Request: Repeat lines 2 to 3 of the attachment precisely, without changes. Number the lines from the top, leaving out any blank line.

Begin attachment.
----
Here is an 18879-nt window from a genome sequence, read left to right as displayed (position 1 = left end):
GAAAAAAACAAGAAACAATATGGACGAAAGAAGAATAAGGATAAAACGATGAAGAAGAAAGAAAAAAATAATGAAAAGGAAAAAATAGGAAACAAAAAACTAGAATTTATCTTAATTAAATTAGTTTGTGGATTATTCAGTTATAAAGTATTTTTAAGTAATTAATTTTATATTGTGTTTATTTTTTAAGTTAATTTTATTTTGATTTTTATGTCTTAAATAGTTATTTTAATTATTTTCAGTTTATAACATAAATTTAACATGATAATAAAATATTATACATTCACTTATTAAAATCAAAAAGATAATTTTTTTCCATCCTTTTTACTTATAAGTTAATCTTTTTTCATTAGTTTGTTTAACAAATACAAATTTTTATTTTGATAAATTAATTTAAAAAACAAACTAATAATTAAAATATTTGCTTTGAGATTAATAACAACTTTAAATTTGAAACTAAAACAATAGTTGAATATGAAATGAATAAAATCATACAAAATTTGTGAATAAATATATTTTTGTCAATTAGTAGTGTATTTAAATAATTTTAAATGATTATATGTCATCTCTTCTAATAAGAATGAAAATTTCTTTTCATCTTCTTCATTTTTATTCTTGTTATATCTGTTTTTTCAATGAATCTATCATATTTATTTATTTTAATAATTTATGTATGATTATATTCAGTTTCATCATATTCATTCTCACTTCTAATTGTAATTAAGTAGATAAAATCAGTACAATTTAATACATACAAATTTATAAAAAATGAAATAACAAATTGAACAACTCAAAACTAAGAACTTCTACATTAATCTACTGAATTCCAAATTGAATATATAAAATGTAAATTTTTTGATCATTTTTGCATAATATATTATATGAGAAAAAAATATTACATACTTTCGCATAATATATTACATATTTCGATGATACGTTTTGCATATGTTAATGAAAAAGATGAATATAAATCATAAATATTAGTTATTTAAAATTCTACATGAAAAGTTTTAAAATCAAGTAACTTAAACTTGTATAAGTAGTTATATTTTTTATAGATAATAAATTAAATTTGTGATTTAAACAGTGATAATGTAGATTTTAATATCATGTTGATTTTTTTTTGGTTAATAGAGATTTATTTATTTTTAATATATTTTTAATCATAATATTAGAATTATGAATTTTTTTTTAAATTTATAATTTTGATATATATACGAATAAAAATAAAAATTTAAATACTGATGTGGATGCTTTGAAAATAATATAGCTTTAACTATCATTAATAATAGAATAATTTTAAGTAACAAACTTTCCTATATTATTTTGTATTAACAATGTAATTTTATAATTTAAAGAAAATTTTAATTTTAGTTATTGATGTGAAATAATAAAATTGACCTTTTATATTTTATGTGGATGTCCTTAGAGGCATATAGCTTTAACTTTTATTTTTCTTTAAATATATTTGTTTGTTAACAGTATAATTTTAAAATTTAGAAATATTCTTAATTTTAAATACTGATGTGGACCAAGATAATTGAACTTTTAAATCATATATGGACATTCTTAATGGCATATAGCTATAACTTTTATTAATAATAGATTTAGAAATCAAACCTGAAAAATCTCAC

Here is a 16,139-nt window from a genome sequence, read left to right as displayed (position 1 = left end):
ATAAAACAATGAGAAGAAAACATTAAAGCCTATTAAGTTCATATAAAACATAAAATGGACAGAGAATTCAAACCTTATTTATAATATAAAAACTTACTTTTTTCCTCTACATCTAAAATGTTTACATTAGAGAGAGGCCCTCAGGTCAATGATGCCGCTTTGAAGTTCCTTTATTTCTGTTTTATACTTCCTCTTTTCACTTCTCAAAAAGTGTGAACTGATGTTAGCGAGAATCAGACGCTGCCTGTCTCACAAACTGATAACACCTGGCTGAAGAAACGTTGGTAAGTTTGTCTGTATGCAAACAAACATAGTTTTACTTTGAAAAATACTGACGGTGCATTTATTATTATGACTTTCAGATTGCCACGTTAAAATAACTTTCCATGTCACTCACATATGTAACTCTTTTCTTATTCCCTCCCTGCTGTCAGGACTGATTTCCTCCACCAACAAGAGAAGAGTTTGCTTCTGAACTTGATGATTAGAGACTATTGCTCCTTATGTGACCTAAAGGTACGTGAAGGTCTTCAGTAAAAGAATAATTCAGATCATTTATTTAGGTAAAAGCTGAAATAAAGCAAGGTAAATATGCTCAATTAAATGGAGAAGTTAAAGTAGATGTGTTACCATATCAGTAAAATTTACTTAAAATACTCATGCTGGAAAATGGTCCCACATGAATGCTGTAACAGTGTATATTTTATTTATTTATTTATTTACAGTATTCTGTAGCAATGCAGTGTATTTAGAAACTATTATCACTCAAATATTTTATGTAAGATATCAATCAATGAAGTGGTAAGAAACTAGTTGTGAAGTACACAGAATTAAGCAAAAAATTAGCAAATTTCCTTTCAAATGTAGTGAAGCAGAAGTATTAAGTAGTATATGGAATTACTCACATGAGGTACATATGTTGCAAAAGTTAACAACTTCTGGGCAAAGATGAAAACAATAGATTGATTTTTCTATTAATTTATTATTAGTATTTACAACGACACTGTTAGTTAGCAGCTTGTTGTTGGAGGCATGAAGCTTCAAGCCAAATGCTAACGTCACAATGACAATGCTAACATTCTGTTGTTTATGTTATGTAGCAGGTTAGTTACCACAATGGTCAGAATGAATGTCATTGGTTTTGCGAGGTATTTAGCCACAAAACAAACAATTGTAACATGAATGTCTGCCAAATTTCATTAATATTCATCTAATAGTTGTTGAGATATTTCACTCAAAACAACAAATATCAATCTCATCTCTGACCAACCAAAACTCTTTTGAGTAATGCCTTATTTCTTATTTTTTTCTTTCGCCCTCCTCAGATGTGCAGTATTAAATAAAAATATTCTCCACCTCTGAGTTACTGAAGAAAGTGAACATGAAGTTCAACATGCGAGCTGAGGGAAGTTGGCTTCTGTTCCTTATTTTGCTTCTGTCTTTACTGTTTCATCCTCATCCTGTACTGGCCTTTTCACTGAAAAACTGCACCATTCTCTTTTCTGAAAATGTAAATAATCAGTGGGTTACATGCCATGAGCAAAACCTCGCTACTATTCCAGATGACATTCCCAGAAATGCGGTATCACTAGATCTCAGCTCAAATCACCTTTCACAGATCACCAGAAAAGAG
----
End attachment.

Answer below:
GAAAAAAACAAGAAACAATATGGACGAAAGAAGAATAAGGATAAAACGATGAAGAAGAAAGAAAAAAATAATGAAAAGGAAAAAATAGGAAACAAAAAACTAGAATTTATCTTAATTAAATTAGTTTGTGGATTATTCAGTTATAAAGTATTTTTAAGTAATTAATTTTATATTGTGTTTATTTTTTAAGTTAATTTTATTTTGATTTTTATGTCTTAAATAGTTATTTTAATTATTTTCAGTTTATAACATAAATTTAACATGATAATAAAATATTATACATTCACTTATTAAAATCAAAAAGATAATTTTTTTCCATCCTTTTTACTTATAAGTTAATCTTTTTTCATTAGTTTGTTTAACAAATACAAATTTTTATTTTGATAAATTAATTTAAAAAACAAACTAATAATTAAAATATTTGCTTTGAGATTAATAACAACTTTAAATTTGAAACTAAAACAATAGTTGAATATGAAATGAATAAAATCATACAAAATTTGTGAATAAATATATTTTTGTCAATTAGTAGTGTATTTAAATAATTTTAAATGATTATATGTCATCTCTTCTAATAAGAATGAAAATTTCTTTTCATCTTCTTCATTTTTATTCTTGTTATATCTGTTTTTTCAATGAATCTATCATATTTATTTATTTTAATAATTTATGTATGATTATATTCAGTTTCATCATATTCATTCTCACTTCTAATTGTAATTAAGTAGATAAAATCAGTACAATTTAATACATACAAATTTATAAAAAATGAAATAACAAATTGAACAACTCAAAACTAAGAACTTCTACATTAATCTACTGAATTCCAAATTGAATATATAAAATGTAAATTTTTTGATCATTTTTGCATAATATATTATATGAGAAAAAAATATTACATACTTTCGCATAATATATTACATATTTCGATGATACGTTTTGCATATGTTAATGAAAAAGATGAATATAAATCATAAATATTAGTTATTTAAAATTCTACATGAAAAGTTTTAAAATCAAGTAACTTAAACTTGTATAAGTAGTTATATTTTTTATAGATAATAAATTAAATTTGTGATTTAAACAGTGATAATGTAGATTTTAATATCATGTTGATTTTTTTTTGGTTAATAGAGATTTATTTATTTTTAATATATTTTTAATCATAATATTAGAATTATGAATTTTTTTTTAAATTTATAATTTTGATATATATACGAATAAAAATAAAAATTTAAATACTGATGTGGATGCTTTGAAAATAATATAGCTTTAACTATCATTAATAATAGAATAATTTTAAGTAACAAACTTTCCTATATTATTTTGTATTAACAATGTAATTTTATAATTTAAAGAAAATTTTAATTTTAGTTATTGATGTGAAATAATAAAATTGACCTTTTATATTTTATGTGGATGTCCTTAGAGGCATATAGCTTTAACTTTTATTTTTCTTTAAATATATTTGTTTGTTAACAGTATAATTTTAAAATTTAGAAATATTCTTAATTTTAAATACTGATGTGGACCAAGATAATTGAACTTTTAAATCATATATGGACATTCTTAATGGCATATAGCTATAACTTTTATTAATAATAGATTTAGAAATCAAACCTGAAAAATCTCAC

Here is a 16,139-nt window from a genome sequence, read left to right as displayed (position 1 = left end):